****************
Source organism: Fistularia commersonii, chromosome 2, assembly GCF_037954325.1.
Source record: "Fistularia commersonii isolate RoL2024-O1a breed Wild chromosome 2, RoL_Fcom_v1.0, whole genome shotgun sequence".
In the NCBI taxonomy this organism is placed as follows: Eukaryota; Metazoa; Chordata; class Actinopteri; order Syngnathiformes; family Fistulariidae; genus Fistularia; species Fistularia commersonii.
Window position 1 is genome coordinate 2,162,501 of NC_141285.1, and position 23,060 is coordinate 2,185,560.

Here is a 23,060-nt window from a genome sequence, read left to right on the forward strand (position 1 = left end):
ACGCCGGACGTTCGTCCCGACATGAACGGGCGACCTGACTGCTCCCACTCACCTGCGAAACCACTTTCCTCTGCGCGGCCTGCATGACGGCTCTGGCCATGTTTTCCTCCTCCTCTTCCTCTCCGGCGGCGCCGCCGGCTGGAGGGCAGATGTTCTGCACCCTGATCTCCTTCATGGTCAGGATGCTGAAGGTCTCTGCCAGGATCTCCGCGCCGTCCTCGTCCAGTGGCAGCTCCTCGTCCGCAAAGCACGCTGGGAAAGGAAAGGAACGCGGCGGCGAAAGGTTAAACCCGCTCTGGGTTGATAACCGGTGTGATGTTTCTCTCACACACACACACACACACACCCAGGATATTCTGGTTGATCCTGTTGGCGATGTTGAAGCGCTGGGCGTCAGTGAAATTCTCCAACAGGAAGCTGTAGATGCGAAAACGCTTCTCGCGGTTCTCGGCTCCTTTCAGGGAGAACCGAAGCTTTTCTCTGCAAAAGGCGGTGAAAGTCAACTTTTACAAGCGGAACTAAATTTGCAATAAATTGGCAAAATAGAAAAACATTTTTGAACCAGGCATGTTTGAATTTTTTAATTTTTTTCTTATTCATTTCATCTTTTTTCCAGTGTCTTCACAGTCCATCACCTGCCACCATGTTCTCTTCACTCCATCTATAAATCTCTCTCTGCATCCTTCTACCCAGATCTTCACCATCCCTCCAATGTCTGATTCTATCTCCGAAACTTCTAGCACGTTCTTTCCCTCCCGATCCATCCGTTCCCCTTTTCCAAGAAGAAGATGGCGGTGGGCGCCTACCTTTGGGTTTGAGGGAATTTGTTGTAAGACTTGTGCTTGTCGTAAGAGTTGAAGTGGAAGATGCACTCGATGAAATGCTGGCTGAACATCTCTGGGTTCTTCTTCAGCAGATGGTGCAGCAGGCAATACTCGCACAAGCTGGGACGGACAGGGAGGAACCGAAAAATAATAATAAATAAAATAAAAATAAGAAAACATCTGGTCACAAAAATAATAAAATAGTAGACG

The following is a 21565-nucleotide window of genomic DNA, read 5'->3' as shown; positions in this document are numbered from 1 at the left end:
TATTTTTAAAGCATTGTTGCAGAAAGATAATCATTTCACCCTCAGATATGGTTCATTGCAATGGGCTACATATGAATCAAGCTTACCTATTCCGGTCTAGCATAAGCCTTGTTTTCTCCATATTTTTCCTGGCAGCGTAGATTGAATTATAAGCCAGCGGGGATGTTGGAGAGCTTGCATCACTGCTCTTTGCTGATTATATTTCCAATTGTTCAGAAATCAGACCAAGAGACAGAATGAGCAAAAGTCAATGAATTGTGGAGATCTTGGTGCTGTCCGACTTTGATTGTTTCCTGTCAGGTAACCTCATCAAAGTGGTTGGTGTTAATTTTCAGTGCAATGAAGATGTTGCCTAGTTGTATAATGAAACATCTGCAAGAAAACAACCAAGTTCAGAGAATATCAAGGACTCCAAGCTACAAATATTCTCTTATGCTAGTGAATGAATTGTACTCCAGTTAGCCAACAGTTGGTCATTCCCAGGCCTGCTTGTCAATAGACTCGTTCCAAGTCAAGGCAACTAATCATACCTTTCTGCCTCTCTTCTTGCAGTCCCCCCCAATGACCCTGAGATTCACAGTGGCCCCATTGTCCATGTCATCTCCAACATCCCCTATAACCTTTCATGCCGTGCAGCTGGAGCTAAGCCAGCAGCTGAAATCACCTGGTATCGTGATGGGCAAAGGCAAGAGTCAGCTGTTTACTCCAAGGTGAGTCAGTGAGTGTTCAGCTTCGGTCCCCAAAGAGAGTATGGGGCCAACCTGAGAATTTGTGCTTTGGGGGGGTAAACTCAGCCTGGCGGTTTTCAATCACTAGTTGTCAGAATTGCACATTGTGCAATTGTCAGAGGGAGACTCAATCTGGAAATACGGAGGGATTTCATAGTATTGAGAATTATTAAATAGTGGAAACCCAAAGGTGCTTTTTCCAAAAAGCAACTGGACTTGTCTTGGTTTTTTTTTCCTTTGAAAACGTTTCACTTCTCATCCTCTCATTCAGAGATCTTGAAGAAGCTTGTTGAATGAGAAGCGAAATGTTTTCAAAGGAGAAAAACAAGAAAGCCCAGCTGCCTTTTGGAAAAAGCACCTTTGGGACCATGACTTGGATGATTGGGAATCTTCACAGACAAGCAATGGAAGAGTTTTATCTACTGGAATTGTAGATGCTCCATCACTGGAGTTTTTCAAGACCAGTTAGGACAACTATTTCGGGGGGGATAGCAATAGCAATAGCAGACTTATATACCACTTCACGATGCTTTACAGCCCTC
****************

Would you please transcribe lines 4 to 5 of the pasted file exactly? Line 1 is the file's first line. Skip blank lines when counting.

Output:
Window position 1 is genome coordinate 2,162,501 of NC_141285.1, and position 23,060 is coordinate 2,185,560.

Here is a 23,060-nt window from a genome sequence, read left to right on the forward strand (position 1 = left end):